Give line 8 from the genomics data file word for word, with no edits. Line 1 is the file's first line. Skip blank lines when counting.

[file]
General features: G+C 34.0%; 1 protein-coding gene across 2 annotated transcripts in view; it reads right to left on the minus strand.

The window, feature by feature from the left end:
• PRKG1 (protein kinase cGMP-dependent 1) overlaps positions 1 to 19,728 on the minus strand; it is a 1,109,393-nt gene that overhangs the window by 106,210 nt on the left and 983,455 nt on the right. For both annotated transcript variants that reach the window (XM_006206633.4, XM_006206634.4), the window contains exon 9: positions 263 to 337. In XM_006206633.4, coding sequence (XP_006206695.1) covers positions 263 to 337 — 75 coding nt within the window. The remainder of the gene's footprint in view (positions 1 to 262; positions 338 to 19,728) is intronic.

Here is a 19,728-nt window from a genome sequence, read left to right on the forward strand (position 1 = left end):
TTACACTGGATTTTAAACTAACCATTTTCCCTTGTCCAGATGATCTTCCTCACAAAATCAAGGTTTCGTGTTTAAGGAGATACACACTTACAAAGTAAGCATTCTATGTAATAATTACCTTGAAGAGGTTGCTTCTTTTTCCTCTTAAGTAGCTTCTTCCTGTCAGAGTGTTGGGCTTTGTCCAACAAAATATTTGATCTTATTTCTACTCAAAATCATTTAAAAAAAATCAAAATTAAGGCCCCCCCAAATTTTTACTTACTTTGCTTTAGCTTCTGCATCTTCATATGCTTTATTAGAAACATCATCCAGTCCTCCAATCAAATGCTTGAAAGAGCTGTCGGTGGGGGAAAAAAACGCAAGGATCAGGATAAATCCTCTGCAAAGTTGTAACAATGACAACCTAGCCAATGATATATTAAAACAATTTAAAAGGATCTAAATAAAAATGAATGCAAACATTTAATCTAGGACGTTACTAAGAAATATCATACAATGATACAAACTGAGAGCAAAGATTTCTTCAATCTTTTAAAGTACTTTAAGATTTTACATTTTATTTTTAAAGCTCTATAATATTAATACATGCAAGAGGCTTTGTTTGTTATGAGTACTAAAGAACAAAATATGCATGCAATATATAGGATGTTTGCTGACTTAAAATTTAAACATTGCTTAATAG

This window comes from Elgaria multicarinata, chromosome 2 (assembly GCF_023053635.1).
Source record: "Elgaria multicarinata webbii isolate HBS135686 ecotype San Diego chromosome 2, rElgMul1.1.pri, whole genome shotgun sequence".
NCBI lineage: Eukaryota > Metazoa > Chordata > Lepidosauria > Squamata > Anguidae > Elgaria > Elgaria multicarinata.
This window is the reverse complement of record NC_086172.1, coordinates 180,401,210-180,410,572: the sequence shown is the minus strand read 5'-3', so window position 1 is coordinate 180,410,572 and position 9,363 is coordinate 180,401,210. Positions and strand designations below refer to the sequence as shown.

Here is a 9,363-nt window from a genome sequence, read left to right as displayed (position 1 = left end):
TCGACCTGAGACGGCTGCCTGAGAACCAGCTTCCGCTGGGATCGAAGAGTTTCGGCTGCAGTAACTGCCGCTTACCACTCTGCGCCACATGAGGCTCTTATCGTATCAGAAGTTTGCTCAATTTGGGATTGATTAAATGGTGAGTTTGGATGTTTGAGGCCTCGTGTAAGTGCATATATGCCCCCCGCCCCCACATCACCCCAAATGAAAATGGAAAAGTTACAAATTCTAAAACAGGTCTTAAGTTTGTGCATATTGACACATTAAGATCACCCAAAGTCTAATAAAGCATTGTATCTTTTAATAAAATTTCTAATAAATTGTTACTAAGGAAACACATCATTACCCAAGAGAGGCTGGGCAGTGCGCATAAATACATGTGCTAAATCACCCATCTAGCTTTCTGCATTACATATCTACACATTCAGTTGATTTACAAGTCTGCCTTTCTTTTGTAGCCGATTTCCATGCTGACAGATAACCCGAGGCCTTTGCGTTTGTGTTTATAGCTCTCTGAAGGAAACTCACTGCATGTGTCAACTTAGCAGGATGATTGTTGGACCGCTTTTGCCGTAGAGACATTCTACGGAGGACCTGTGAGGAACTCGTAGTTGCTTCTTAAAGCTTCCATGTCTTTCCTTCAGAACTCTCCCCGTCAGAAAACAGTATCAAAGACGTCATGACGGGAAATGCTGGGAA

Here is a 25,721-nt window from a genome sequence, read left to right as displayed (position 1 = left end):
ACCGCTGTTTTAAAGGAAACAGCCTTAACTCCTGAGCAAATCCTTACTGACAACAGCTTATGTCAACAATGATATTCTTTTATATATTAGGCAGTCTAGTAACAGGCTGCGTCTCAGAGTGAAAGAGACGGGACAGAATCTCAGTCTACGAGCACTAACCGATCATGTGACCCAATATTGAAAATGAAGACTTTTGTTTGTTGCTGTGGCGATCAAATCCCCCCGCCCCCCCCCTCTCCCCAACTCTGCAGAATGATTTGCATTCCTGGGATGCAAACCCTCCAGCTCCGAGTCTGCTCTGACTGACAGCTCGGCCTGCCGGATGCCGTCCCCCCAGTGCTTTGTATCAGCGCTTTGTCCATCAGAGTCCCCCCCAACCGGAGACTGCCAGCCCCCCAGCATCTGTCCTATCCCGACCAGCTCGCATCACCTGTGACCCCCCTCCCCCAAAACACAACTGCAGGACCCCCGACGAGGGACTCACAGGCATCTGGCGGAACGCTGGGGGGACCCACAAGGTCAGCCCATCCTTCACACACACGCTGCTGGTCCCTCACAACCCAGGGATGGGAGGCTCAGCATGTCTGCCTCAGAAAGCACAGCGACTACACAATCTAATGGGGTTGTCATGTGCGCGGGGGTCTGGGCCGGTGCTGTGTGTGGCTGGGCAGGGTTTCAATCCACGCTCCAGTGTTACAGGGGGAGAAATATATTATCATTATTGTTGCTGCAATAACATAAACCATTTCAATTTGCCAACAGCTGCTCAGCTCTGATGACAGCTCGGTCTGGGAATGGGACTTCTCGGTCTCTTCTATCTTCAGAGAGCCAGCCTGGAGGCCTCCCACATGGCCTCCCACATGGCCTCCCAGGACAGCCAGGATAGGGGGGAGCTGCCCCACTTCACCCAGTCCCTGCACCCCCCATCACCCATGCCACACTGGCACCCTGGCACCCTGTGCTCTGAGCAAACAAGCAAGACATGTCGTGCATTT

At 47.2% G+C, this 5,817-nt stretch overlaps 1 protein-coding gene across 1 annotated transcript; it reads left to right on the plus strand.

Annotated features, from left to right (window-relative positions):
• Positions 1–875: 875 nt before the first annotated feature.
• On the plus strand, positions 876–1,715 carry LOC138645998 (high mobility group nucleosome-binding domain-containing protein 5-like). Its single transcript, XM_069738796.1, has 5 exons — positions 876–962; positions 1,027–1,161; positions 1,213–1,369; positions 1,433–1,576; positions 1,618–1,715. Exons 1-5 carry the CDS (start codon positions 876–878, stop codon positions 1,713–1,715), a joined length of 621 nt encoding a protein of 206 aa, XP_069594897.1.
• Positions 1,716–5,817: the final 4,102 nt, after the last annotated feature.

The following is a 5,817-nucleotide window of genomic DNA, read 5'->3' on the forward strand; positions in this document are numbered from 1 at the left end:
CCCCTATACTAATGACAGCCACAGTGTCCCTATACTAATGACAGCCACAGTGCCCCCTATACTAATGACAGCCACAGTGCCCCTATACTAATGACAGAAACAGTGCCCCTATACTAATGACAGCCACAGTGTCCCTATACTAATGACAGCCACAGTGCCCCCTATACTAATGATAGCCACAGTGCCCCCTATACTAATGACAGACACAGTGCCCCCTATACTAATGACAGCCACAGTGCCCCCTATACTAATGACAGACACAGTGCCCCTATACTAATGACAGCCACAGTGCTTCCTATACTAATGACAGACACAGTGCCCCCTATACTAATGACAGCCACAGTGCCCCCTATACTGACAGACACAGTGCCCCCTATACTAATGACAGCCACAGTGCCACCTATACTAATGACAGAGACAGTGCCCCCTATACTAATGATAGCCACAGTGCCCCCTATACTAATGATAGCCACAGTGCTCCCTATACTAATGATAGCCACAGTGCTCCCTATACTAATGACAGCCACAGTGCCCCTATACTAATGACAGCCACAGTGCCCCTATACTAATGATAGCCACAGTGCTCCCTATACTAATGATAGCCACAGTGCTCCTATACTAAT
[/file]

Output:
NCBI lineage: Eukaryota > Metazoa > Chordata > Lepidosauria > Squamata > Anguidae > Elgaria > Elgaria multicarinata.